Legal & Regulatory

EPA Motions Court for Weighty Changes to Final Coal Ash Rule


A recent motion filed by the Environmental Protection Agency (EPA) asking a federal court to remand parts of its final coal combustion residuals (CCR) rule could have major new consequences for the power sector if upheld, an expert has said.

In its 16-page motion filed on April 18, the agency asked the U.S. Court of Appeals for the D.C. Circuit to remand parts of the rule without vacatur so as to remediate, address, and otherwise take impactful actions on the rule.

One aspect that could have big implications for coal power generators is the EPA’s request for the remand of Appendix IV, which it said is for the “sole purpose of proposing that Boron be added to the list of constituents in Appendix IV that trigger assessment monitoring and corrective action.”

According to Nathan Higgerson, a project manager for consulting firm Hanson Professional Services Inc., the addition of boron to the Appendix IV list would add a parameter that utilities would need to include in their assessment monitoring for groundwater impacts.

“Boron is a very common element that is present all around us, including in much of the food that we eat, and it is highly soluble in groundwater. Treatment options for boron are limited and expensive,” he told POWER on April 22.

Another major issue is that the EPA is seeking remand with vacatur of a provision (40 C.F.R. §257.100) that, as written, exempts an inactive surface impoundment from certain post-closure requirements if it is closed under the rule’s required procedures before April 17, 2018. The EPA has proposed to vacate the entire provision except a single sentence: “Inactive CCR surface impoundments are subject to all of the requirements of this subpart applicable to existing CCR surface impoundments.”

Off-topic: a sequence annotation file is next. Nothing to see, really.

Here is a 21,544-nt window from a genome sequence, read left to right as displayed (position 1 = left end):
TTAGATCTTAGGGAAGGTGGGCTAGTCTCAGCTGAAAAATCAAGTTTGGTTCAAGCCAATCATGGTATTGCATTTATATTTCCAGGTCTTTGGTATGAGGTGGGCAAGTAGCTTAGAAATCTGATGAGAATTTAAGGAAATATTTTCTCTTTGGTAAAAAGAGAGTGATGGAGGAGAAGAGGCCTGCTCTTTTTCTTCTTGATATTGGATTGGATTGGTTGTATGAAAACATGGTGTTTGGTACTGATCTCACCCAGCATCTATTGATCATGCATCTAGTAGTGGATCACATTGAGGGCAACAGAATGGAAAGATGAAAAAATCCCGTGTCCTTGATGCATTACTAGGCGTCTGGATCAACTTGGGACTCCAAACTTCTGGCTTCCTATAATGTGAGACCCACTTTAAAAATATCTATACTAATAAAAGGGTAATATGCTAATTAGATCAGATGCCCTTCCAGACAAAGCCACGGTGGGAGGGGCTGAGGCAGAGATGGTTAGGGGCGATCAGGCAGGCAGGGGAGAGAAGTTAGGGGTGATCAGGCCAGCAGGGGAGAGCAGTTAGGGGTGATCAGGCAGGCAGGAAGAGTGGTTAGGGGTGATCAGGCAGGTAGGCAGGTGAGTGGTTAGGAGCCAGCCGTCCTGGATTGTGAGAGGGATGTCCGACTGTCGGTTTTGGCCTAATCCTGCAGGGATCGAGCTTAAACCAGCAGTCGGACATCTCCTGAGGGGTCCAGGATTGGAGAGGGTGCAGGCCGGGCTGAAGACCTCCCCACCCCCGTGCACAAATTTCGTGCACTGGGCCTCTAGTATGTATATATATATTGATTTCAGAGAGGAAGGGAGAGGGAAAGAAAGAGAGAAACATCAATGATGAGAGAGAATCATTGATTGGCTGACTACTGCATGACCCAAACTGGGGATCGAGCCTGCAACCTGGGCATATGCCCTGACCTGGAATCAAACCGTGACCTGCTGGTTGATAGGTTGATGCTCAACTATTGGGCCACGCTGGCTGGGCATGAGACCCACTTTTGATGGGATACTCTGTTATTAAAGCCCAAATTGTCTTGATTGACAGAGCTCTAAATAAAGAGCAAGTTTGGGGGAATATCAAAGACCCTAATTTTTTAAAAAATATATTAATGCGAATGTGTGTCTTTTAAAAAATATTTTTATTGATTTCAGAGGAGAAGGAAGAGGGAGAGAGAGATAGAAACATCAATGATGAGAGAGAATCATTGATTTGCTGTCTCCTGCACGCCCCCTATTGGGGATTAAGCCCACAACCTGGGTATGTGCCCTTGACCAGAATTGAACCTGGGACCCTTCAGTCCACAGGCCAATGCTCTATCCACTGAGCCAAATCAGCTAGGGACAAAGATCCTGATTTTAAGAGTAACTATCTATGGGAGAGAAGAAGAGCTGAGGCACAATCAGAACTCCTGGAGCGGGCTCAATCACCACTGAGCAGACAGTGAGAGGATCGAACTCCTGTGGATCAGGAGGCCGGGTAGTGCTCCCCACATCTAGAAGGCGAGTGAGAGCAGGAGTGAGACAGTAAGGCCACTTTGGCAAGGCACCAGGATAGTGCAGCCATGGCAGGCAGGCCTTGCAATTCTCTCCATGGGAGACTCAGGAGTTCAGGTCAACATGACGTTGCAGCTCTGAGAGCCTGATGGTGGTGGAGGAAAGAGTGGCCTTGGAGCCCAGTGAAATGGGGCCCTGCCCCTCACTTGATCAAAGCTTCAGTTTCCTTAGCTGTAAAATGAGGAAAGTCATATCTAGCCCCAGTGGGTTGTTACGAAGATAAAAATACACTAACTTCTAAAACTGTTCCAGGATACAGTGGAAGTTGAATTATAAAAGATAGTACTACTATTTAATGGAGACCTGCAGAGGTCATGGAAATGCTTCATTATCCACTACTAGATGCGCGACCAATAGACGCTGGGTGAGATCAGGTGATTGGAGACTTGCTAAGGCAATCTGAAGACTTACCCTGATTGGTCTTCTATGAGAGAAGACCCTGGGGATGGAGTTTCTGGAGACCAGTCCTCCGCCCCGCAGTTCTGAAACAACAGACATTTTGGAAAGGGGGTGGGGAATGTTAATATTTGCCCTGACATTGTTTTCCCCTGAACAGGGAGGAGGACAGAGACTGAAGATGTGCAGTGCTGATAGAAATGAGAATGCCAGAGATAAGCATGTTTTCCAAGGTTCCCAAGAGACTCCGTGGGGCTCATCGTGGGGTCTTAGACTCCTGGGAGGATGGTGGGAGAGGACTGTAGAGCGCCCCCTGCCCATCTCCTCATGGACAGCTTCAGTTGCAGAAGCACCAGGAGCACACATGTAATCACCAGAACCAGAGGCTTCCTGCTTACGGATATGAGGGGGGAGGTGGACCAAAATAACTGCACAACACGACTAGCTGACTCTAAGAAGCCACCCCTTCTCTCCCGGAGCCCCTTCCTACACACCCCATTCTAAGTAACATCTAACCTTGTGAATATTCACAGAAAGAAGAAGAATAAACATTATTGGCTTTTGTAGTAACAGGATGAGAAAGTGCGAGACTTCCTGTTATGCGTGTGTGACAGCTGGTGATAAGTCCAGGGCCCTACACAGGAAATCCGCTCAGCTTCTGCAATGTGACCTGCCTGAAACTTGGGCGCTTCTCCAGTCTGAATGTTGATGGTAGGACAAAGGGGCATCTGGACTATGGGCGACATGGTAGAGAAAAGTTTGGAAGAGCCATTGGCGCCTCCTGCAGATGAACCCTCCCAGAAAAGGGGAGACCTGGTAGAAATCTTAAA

“This means that inactive impoundments scheduled for closure by April, 2018, that were not included under the final rule, as published last year in the Code of Federal Regulations, would be subject to the same rules and regulatory deadlines as active impoundments,” Higgerson explained. “This would have a large impact on the industry for planning and financial modeling at the facilities.”

In its motion, the EPA called on the court to stay the effectiveness of its order for at least 120 days—until after the agency could issue a new final rule revising deadlines affected by the vacatur of the inactive surface impoundment provision. “The new final rule will provide facilities that become subject to post-closure requirements as a result of the vacatur of the exemption in 40 C.F.R. §257.100 with adequate time to come into compliance, and all parties agree that it is appropriate for this new rulemaking to be completed before vacatur of 40 C.F.R. §257.100 takes effect, provided that the new rulemaking can be completed in a timely manner,” it said.

Other Proposed Changes

The EPA also sought remand without vacatur of certain provisions (40 C.F.R. §257.103[a] and 40 C.F.R. §257.103[b]) to further consider whether to expand those provisions to situations in which a facility needs to continue to manage waste streams other than CCR in the waste unit. “These provisions establish Alternative Closure procedures that may be utilized in the event an impoundment required to be closed under the Rule cannot locate suitable alternative capacity for disposal of CCR,” the agency explained.

One aspect of the rule for which the EPA has sought remand with vacatur includes a provision that requires surface impoundment dikes be maintained with vegetated slopes not exceeding a height of six inches above the slope of the dike. The agency said that the remand was appropriate because it did not “provide meaningful notice and comment” with regard to the height requirement.

An Already Complex Rule